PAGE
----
THIS BOOK is about what happened with and within the sport and business of American baseball in the period beginning with the collapse of the nation's financial market late in 1929 and ending in the general economic recovery that characterized the last year of peace before the United States formally entered World War II. So it's mainly about baseball in a period dominated by what economists and economic historians have called the Great Depression, and ordinary Americans were more likely to call “hard times.”
Anyone who peruses my bibliography will become aware of the large amount of published work—general histories, team histories, oral histories, reminiscences, autobiographies, biographies—dealing in one way or another with baseball in the period 1930 to 1941. Yet to my knowledge this is the first extended effort to examine those years as a unit—as a distinct span of time, strikingly different from what had gone before or would come after.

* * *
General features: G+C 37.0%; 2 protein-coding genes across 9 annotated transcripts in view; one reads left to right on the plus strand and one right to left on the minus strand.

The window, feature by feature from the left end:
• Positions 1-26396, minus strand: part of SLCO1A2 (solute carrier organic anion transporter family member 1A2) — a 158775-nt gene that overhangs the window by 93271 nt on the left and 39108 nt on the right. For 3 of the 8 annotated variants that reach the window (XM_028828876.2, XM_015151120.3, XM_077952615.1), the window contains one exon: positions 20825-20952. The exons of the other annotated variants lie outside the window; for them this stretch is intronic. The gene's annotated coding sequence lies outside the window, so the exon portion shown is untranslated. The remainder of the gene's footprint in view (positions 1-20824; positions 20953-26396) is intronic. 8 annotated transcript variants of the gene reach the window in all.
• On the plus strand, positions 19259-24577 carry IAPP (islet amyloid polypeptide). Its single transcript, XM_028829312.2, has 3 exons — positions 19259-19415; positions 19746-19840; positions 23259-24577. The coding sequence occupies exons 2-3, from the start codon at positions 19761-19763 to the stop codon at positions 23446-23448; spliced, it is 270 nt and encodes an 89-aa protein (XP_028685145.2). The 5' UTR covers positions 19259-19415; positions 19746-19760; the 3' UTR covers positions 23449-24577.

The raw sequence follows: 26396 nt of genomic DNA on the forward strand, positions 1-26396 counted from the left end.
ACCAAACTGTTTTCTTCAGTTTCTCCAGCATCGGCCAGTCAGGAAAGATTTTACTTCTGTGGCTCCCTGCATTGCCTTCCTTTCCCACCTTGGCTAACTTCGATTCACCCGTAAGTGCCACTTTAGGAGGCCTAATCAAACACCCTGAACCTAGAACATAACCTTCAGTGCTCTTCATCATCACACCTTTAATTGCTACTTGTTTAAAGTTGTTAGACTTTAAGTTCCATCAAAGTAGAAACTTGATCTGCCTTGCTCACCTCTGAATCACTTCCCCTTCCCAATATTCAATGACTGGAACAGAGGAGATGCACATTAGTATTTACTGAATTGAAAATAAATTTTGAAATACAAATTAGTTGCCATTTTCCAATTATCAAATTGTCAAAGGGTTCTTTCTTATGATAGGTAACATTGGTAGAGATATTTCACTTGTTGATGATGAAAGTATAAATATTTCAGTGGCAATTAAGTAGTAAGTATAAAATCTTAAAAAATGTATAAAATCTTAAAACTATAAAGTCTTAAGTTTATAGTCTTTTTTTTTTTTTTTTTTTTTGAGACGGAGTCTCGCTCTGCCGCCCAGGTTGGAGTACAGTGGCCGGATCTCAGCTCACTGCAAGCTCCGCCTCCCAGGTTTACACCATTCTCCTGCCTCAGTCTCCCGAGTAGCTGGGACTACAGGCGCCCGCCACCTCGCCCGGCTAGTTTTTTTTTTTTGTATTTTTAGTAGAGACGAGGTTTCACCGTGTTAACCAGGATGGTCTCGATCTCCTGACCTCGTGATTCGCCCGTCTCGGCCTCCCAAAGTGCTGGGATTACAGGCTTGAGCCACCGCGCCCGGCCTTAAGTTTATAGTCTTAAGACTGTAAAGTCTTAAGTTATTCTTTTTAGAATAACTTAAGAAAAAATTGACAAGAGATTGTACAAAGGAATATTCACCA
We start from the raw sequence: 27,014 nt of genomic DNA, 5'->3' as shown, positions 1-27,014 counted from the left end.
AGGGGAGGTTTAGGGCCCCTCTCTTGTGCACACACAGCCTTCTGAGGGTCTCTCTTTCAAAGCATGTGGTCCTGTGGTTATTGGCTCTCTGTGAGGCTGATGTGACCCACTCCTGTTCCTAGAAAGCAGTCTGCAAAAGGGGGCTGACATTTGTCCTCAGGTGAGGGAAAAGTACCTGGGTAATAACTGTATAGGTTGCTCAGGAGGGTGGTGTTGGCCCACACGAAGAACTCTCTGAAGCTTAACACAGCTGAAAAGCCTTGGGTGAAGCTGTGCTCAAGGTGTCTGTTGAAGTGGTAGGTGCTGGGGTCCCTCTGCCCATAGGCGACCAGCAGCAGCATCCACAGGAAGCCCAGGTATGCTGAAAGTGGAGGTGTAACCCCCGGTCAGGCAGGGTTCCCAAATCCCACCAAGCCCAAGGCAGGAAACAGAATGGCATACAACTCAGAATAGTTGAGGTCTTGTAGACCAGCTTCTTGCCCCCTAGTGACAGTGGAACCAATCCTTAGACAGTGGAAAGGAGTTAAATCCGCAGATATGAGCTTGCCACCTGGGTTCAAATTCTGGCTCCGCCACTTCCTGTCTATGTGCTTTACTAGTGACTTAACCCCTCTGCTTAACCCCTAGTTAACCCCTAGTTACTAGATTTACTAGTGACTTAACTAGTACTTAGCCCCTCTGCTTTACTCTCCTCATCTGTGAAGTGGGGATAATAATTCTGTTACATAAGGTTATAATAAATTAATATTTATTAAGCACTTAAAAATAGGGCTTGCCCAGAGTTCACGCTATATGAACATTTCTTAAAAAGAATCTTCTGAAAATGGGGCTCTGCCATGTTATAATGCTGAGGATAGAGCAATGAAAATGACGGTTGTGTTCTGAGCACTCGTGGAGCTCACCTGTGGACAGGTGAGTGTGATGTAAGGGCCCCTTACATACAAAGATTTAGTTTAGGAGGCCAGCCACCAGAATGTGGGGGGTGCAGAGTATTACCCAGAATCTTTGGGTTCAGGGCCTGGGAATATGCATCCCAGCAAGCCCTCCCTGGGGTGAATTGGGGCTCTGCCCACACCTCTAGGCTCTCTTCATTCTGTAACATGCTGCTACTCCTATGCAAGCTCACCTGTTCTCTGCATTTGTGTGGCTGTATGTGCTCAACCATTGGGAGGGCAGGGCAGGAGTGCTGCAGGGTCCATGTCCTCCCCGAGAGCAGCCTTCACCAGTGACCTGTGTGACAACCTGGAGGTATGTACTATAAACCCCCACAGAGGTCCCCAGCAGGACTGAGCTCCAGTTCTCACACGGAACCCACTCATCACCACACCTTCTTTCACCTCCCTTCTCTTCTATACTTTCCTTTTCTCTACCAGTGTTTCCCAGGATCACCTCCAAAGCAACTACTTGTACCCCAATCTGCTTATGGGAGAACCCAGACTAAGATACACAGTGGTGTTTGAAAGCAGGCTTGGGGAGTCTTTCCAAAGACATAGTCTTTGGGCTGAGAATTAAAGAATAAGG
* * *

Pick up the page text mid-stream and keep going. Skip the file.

Although it was generally a period of anxiety and austerity for the “National Pastime” (as baseball was still generally regarded), the years 1930 to 1941 also brought an array of changes that did much to define the structure and operation of professional baseball well into the post—World War II decades. As of 1941, the geography of the two “major” leagues remained what it had been forty-eight years earlier, and at that level and throughout “Organized Baseball”—the majors and the officially recognized “minor” professional leagues—racial segregation remained in place. Yet the De-